does not end here. You have a young man in his late 20's, over 6' tall, trained in the martial arts and yoga, sharpshooter, acidic with his tongue and gifted with a brain of near-Sherlock sharpness. It doesn't take rocket science to conclude that he will be the idol of any adolescent.

And then there is the mastery of the author himself. To comment about the plots and characters manufactured in that supremely ingenuous brain of Ray's would be audacity on my part. Each character is lifelike, identifiable and developed to perfection. The suspense was, at times, Hitchcock-ian. Comic relief was a trademark, which is a missing element in a few of the other well-known sleuths. And I could not over-stress the importance of Topshe in the scheme of things, for every young boy idolizing Feluda has placed himself in Topshe's boots at some point of time just to get that feel of sleuthing, even if in make-believe!

And then we grow up. We meet Poirot and Miss Marple, are introduced to Mr. Bond, and gradually Dan Brown, Alistair McLean, Isaac Asimov, Robin Cook, to mention a few of this genre, enter our reading lists. These are great names, immortalized by the world. Yet the one person who introduced us to this genre, with whom we all solved our first crime stories, retains his charm and attraction; the 'naarir taan' if I may say so! Another of my firm beliefs is that a large part of this charm owes itself to the beautiful language of Bangla we share as our mother tongue, for nothing quite matches up with the joy that comes from reading in the tongue we have grown up speaking!

Stuff of legends.
The advent of Feluda films, teleserials, comics and translations has without doubt further expanded the fan-base of Feluda. Ray's masterpieces behind the camera in shooting the first two immortal Feluda films require separate blogs for themselves, but I am no expert in that subject. The actors who have enacted these characters to life have received the highest compliments for their efforts. But for me, it is the printed word that has brought Feluda to life, and if I had to make a list of the things I would have missed the most had I not been born a Bengali, reading Feluda in Bangla would have definitely featured in the top 5! Watch this video, a tribute to Feluda by three prominent Bengali singers.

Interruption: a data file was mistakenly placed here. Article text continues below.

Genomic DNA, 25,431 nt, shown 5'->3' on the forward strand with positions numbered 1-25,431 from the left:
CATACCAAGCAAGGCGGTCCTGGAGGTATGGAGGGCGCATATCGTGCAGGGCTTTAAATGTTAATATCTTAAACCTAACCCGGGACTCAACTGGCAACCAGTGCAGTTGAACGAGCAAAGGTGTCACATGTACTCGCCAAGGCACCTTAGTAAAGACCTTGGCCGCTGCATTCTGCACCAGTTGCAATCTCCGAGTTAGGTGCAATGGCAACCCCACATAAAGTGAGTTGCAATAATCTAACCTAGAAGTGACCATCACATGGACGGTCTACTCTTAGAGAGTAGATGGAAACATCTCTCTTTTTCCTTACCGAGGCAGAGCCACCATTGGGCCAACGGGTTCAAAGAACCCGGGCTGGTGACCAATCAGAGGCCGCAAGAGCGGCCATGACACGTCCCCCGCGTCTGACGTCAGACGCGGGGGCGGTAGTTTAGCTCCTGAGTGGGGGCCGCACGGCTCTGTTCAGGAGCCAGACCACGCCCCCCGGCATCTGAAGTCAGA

I could go on and on about Feluda and his charms. Any small mystery encountered in my schooldays would see me assume the character of Feluda, condescendingly designate one of my partners-in-crime-solving classmates as Topshe, and put my thinking cap on. Trips to Gangtok, Benaras or even Puri would consist of trying to identify the locations and circumstances of a Feluda adventure there. Places like the Park St. Cemetery and Rajani Sen Road, Feluda's residence, have acquired different dimensions. All in all, here is one character etched in our memories and alive in our brains, who has left one big indelible mark on our childhoods, never to be forgotten or erased.

Here is to you, Feluda!